|Flyin Right CD Liner Notes
Bill Stuve has been the slappin’ bass player of the Mighty Flyers for nearly 30 years. Those decades on the bandstands around the world have ingrained Bill’s love of traditional blues with his dedication to an offshoot of the period, jump blues.
In everything he plays or records, Bill has a simple mission. He wants the world to love the thumpin’ rockin’ music that evolved when swing moved to California and mated with R&B in the 1940’s. As jump grew up, blues men like Roy Brown, Big Joe Turner, Louis Jordan, Wynonie Harris, and T-Bone Walker put their blues stamp on that infectious sound and jump was officially born.
Today, that sound is essentially built around a boogie woogie piano, upright bass, fat, jumpin’ guitar tones, honkin’ tenor saxes, and lively finger tappin’ drums.
That’s where Bill Stuve comes in. His first two independent releases, Say Man and Big Noise, available at his web site, www.stuve.com., are essentially West Coast parties. The players are a hip who’s who of West coast blues, and the songs are guaranteed to transport the listener back to the 1950’s sound.
On Flyin’ Right, Stuve again called in some of the best West coast’s finest musicians. Henry Carvejal, Bill’s Mighty Flyer sidekick, supplies his fat West Coast jumpy guitar sound. Ace drummer Stephen Hodges lays down the swingin’ beat while Steve F’Dor adds the necessary piano magic. Add the triple threat sax appeal of Jonny Viau, Joe Perez, and Tray Jennings and Bill has assembled a cast of well schooled musicians who’ll flat out have you dancin’ in the streets.
Unlike others who record a different sound on each record, he’s devoted his life to singing and playing the music he loves. The more be plays it, the better he gets. Just listen to the his handling of the opening song, Honey Bee, one of the classics of jump blues. From the swinging sax foundation to Henry Carvejal’s blistering Roy Gaines guitar rifts to Steve F’Dor’s playful piano, Bill’s approach hits the bullseye. Listen to the next six tunes, all Stuve originals and believe this. Bill knows the approach of the musical period he plays in so well that it’s hard to differentiate between these Bill Stuve originals and the classics of the jump blues genre.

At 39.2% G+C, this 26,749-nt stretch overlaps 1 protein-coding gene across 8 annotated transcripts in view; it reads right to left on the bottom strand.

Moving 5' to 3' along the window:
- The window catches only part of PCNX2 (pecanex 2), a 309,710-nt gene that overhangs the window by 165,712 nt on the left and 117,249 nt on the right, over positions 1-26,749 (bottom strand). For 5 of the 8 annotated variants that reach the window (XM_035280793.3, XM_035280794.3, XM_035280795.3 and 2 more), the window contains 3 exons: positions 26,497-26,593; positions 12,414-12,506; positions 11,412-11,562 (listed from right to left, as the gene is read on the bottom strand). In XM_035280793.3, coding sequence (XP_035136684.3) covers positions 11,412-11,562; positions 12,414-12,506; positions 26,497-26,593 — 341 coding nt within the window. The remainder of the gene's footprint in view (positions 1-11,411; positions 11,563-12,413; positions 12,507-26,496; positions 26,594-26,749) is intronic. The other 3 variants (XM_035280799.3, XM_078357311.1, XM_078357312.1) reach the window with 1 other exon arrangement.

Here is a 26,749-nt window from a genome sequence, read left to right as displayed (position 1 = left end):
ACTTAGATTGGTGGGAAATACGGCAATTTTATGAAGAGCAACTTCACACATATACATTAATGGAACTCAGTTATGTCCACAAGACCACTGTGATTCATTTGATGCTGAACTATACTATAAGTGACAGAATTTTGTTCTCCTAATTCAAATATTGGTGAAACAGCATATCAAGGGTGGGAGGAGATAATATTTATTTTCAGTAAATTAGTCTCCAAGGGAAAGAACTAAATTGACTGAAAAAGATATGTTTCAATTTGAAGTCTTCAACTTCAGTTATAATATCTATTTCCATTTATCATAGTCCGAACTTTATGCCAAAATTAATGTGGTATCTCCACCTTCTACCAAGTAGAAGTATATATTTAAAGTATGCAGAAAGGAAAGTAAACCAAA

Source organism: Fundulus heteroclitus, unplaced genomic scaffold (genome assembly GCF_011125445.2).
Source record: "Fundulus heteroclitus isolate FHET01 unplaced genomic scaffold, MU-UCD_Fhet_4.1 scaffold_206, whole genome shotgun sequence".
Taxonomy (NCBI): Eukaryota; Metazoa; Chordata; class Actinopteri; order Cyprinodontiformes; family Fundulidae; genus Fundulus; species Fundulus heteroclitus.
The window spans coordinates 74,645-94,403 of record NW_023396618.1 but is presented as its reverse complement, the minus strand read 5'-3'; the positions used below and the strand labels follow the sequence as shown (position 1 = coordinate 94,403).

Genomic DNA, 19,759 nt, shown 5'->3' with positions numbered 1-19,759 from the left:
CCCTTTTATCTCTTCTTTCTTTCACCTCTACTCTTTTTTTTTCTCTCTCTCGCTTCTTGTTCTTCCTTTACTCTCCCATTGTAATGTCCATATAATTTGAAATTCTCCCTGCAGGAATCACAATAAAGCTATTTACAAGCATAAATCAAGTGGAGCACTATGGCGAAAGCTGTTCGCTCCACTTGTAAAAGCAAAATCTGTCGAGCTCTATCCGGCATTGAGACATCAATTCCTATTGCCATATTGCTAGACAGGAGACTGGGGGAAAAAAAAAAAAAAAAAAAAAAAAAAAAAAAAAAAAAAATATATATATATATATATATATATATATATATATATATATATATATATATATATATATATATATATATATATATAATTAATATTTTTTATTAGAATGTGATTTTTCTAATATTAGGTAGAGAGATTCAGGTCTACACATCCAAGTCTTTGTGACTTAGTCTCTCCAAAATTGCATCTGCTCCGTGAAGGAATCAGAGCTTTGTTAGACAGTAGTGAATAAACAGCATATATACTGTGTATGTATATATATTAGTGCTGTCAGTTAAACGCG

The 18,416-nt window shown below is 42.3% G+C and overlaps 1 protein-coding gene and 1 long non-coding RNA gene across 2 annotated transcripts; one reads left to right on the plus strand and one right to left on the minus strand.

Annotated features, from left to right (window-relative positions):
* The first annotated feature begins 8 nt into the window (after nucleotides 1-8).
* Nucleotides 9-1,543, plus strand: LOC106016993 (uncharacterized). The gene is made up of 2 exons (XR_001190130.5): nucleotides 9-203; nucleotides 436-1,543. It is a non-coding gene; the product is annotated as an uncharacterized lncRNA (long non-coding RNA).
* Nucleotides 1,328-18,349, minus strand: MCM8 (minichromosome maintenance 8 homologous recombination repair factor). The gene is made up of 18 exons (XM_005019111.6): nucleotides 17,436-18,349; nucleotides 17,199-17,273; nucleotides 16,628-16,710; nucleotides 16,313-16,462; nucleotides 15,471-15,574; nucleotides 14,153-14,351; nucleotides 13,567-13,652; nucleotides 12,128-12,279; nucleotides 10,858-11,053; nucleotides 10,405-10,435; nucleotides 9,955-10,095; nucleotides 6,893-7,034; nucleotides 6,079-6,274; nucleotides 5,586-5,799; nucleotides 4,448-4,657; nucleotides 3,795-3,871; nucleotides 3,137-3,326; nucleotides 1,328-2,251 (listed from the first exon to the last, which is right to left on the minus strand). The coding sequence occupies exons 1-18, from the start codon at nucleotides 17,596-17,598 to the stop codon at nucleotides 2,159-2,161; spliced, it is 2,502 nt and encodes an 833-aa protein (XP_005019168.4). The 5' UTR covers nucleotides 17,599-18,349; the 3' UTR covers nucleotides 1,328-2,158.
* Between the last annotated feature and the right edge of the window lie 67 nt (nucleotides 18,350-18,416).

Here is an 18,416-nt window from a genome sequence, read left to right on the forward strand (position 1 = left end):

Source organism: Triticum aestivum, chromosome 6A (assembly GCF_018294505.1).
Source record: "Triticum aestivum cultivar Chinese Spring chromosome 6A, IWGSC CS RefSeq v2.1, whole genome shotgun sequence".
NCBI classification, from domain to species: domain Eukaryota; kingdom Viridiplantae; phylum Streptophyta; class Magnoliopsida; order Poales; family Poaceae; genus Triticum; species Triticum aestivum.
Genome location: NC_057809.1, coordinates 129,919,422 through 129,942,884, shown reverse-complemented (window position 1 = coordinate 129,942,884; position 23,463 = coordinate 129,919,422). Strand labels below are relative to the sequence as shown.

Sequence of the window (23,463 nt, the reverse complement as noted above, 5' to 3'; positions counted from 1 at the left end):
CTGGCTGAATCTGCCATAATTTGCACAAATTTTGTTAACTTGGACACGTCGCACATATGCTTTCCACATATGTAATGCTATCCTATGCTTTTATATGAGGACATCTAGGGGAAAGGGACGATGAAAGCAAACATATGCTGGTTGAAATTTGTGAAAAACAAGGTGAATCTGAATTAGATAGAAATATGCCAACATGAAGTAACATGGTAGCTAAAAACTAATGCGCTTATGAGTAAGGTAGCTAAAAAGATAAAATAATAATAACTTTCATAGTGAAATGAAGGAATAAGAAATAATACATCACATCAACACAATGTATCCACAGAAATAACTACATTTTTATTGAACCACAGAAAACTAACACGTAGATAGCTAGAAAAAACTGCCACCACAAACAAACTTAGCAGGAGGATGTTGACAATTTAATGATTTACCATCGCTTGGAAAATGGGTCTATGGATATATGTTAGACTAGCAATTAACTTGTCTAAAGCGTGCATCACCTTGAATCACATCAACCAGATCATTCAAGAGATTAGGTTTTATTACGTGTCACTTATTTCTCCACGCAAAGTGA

At the center of this music is whether the drummer and bass player are in synch. Bill’s told me, “If you don’t have a relationship musically with your drummer, the whole band will suffer. When a drummer and bass player are in synch they have the ability to push the other members of the band. Check out how locked Stuve’s heavy bass and Hodges’ traditional old school drums are on Stuve originals like “Jumpin’,” “Leave That Boogie To Me”, and “All These Blues.” That thunderous beat lets F’Dor’s piano soar and Carvejal’s Gibson twist and stretch. Connect to jump blues classics like Dave Bartholomew’s “Jump Children” with its high flyin’ piano and Wynonie Harris’ “Conjured” with its massive tenor and baritone punch and be warned that if you applaud after each rift, your hands will be throbbin’.
But there’s more fun. On “Lookout,” Henry bums his acoustic archtop in a stylish 4 X 4, Stephen brushes the snare, Steve quietly coaxes warm tones from his piano and Bill thumps the bass like he’s Willie Dixon auditioning the Big 3 in the late 1940’s before this music switched on electricity. Then, on ‘Bad Luck And Trouble,” the same hand plugs into a classic Chicago ensemble blues approach.
“I try to make my stuff with a little different coloring, jumpy and add my own touch. It’s all from the land of the blues and the late 1940’s era I love.”
If these are the days you look for in music, a time when the lines of rock and roll, R&B, jazz, and blues blurred, Bill Stuve’s “Flyin Right” Is the time machine to get you there.
Art Tipaldi - Senior Writer for Blues Revue and BluesWax and author of the book Children of the Blues.